Before Nicea: The Early Followers of Prophet Jesus english islamic book pdf

Before Nicea: The Early Followers of Prophet Jesus english islamic book pdf

In some cases, the sources that we have used may be
unsympathetic towards Islam, but what is most striking is
to discover that parallels do exist between the early
Christianity of these studies and Islam. Often this appears
to be unapparent to the writers, but on occasions, some are
quite ready to admit this parallel. For example, Hans Küng
et al write that the, “traditional and historical parallels
between Judaic-Christianity and Islam are
inescapable.”4
Hans-Joachim Schoeps5
comes to a similar conclusion as
does Professor Eisenman. Indeed, as we stated earlier, the
knowledge of the similarities between early Christianity and
Islam has been studied thoroughly.
Writers such as Francis David (1510-1579), Michael
Servetus (1511-1553), Adam Neuser (circa 1570) and John
Toland (in 1718) were describing such parallels several
hundred years ago!6
4 Christianity and the World Religions – Paths of

word means ‘poor persons’ and continues to explain that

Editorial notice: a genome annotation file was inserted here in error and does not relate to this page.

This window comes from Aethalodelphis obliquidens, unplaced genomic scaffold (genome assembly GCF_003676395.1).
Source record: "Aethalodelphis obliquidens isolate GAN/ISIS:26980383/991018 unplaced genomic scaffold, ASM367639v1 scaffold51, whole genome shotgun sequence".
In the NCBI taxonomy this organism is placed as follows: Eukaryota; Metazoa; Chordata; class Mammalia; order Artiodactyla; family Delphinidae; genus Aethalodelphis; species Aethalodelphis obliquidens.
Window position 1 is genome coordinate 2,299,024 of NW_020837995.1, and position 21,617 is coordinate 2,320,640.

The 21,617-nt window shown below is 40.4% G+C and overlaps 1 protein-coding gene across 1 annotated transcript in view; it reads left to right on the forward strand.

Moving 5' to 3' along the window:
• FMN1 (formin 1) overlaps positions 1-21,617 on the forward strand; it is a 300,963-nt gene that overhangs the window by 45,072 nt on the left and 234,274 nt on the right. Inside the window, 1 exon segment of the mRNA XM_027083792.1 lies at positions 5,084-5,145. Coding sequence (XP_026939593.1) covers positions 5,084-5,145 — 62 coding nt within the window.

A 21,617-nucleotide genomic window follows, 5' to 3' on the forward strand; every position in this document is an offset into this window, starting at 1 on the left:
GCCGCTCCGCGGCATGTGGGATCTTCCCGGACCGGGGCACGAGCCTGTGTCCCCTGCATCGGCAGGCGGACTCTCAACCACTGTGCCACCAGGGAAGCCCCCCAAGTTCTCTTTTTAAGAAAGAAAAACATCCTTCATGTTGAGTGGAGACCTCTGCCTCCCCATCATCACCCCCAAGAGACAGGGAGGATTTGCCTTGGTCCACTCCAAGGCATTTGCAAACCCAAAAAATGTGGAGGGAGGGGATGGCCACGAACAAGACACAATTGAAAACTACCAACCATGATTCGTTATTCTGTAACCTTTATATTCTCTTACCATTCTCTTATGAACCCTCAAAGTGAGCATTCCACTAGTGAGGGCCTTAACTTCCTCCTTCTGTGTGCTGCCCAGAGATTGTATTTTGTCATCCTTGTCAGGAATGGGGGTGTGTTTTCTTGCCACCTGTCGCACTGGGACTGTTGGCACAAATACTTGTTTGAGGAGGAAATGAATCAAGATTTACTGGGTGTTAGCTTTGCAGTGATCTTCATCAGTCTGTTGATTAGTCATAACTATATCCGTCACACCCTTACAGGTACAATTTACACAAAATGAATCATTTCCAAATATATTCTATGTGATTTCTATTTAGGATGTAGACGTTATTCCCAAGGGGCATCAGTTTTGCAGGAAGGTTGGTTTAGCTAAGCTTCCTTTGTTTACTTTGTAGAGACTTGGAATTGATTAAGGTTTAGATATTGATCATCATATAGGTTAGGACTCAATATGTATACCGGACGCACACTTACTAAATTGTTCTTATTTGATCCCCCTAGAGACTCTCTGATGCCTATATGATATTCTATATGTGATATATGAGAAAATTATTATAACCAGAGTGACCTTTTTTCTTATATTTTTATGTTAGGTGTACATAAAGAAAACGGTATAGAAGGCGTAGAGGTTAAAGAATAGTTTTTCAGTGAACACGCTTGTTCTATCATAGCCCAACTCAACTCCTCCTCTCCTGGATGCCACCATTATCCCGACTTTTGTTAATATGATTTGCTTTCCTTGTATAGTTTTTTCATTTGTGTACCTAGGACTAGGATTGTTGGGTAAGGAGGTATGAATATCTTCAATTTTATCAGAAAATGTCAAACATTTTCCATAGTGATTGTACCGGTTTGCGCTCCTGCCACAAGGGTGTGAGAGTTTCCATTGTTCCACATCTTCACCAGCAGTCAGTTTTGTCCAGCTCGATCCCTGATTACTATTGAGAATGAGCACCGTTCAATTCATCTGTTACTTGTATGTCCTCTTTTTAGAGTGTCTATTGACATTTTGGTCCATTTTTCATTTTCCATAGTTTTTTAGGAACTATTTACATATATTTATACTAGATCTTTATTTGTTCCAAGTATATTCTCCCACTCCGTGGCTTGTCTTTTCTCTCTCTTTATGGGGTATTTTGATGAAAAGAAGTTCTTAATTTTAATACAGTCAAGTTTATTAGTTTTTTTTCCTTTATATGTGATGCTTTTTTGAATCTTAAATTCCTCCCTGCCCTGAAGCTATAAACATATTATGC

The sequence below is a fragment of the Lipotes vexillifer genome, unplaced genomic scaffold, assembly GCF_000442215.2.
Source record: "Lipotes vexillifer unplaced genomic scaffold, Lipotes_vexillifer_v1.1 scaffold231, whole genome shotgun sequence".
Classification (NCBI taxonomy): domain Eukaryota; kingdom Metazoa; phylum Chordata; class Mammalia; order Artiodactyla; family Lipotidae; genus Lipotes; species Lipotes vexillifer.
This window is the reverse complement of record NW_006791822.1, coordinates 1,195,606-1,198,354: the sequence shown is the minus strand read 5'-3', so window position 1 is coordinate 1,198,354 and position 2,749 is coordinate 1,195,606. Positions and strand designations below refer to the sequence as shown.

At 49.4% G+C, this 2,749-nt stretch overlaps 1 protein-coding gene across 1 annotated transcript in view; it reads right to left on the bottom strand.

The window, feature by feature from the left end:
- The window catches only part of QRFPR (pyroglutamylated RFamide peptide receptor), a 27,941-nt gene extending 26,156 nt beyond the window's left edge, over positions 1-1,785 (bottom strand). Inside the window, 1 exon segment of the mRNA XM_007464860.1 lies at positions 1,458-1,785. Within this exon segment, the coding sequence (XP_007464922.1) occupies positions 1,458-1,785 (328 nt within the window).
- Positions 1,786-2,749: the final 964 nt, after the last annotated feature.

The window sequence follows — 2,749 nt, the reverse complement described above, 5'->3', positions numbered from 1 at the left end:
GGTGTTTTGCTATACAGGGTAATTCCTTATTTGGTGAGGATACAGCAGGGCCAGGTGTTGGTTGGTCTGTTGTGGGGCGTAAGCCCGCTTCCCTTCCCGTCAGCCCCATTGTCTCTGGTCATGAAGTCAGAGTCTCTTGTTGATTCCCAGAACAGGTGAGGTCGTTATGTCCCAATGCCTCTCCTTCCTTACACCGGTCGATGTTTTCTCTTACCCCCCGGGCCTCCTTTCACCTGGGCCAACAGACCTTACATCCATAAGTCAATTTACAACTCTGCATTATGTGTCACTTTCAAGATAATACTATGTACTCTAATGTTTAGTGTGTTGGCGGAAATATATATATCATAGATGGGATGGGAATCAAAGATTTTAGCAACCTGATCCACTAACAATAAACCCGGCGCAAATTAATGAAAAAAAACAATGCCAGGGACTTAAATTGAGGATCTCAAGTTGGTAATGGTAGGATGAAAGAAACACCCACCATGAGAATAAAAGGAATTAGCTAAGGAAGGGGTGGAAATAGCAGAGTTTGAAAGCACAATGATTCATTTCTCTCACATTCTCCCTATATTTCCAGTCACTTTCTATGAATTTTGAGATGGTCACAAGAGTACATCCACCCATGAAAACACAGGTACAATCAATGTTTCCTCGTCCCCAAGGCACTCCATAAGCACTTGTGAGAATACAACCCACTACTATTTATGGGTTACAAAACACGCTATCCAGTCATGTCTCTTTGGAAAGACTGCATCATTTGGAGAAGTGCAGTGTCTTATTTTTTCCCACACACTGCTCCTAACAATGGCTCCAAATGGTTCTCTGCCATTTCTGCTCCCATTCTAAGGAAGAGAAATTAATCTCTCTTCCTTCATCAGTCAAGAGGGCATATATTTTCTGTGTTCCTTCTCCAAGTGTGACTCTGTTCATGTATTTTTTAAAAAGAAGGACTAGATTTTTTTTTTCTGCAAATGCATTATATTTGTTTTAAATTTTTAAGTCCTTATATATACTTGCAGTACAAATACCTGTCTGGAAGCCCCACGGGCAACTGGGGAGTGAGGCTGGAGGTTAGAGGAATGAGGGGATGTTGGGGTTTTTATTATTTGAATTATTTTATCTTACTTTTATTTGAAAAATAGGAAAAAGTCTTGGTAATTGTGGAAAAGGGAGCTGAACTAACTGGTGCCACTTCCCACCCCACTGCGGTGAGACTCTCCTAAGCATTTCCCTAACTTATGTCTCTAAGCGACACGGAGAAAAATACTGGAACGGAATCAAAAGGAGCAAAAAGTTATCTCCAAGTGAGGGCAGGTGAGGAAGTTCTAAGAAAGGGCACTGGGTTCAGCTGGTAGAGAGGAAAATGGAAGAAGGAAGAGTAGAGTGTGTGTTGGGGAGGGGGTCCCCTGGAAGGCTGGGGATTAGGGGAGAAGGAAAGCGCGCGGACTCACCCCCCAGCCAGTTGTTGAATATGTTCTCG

there is no evidence to support the claim of some Christian
writers that it is derived from a person called ‘Ebion,’ he
highlights: “The origin, history and distinct character
of the Ebionites has been subject to intense debate in
recent years. It is possible that the Ebionites go back
to the earliest period of Christian history, where most
Christians were Jews and some continued to observe
the Jewish law. If so, they would be the earliest
example of a Christian movement within Judaism that
was eventually left behind as Christianity adapted to
the influx of gentile converts. These Christians
eventually became a distinct group that, along with
other groups (e.g. the Gnostics) was rejected as
heretical by the emerging ‘great’ church. They are
sometimes identified with the Minim (heretics)
mentioned in the Talmud. The Ebionites were Jews
who accepted Jesus of Nazareth as the Messiah
(Christ) while continuing to maintain their identity as
Jews. They cultivated relations with Jews as well as
Christians though they were welcomed by neither.
They followed the Jewish law, insisting on
circumcision, keeping the Sabbath and celebrating the